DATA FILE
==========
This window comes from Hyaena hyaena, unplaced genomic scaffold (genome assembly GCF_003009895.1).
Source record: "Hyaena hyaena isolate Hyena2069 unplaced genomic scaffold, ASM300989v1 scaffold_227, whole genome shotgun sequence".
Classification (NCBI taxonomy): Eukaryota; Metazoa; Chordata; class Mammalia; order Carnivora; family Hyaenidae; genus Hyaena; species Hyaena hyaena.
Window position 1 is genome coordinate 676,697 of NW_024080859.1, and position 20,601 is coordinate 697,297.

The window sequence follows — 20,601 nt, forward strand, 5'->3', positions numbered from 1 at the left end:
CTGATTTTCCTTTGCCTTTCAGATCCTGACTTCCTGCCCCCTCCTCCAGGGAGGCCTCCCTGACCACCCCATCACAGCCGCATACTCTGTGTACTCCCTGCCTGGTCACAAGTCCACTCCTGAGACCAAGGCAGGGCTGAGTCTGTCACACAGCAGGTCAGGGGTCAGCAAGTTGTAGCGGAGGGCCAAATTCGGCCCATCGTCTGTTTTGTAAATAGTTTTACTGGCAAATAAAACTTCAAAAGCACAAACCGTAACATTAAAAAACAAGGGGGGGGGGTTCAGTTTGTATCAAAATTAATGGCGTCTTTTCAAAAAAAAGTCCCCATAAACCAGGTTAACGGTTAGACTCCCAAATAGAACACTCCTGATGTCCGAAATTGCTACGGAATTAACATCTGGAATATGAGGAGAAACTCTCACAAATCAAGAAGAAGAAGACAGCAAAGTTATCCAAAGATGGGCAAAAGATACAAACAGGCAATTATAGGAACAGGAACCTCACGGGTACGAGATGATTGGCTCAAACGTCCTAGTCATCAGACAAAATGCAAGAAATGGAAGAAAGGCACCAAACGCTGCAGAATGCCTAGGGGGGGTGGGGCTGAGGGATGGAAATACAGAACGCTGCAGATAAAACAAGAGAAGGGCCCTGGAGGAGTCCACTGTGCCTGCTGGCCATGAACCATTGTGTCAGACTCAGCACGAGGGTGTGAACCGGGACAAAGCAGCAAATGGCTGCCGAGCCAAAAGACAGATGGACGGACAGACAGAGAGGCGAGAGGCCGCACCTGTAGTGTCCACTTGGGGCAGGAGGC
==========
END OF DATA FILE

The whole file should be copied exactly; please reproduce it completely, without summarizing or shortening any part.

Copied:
This window comes from Hyaena hyaena, unplaced genomic scaffold (genome assembly GCF_003009895.1).
Source record: "Hyaena hyaena isolate Hyena2069 unplaced genomic scaffold, ASM300989v1 scaffold_227, whole genome shotgun sequence".
Classification (NCBI taxonomy): Eukaryota; Metazoa; Chordata; class Mammalia; order Carnivora; family Hyaenidae; genus Hyaena; species Hyaena hyaena.
Window position 1 is genome coordinate 676,697 of NW_024080859.1, and position 20,601 is coordinate 697,297.

The window sequence follows — 20,601 nt, forward strand, 5'->3', positions numbered from 1 at the left end:
CTGATTTTCCTTTGCCTTTCAGATCCTGACTTCCTGCCCCCTCCTCCAGGGAGGCCTCCCTGACCACCCCATCACAGCCGCATACTCTGTGTACTCCCTGCCTGGTCACAAGTCCACTCCTGAGACCAAGGCAGGGCTGAGTCTGTCACACAGCAGGTCAGGGGTCAGCAAGTTGTAGCGGAGGGCCAAATTCGGCCCATCGTCTGTTTTGTAAATAGTTTTACTGGCAAATAAAACTTCAAAAGCACAAACCGTAACATTAAAAAACAAGGGGGGGGGGTTCAGTTTGTATCAAAATTAATGGCGTCTTTTCAAAAAAAAGTCCCCATAAACCAGGTTAACGGTTAGACTCCCAAATAGAACACTCCTGATGTCCGAAATTGCTACGGAATTAACATCTGGAATATGAGGAGAAACTCTCACAAATCAAGAAGAAGAAGACAGCAAAGTTATCCAAAGATGGGCAAAAGATACAAACAGGCAATTATAGGAACAGGAACCTCACGGGTACGAGATGATTGGCTCAAACGTCCTAGTCATCAGACAAAATGCAAGAAATGGAAGAAAGGCACCAAACGCTGCAGAATGCCTAGGGGGGGTGGGGCTGAGGGATGGAAATACAGAACGCTGCAGATAAAACAAGAGAAGGGCCCTGGAGGAGTCCACTGTGCCTGCTGGCCATGAACCATTGTGTCAGACTCAGCACGAGGGTGTGAACCGGGACAAAGCAGCAAATGGCTGCCGAGCCAAAAGACAGATGGACGGACAGACAGAGAGGCGAGAGGCCGCACCTGTAGTGTCCACTTGGGGCAGGAGGC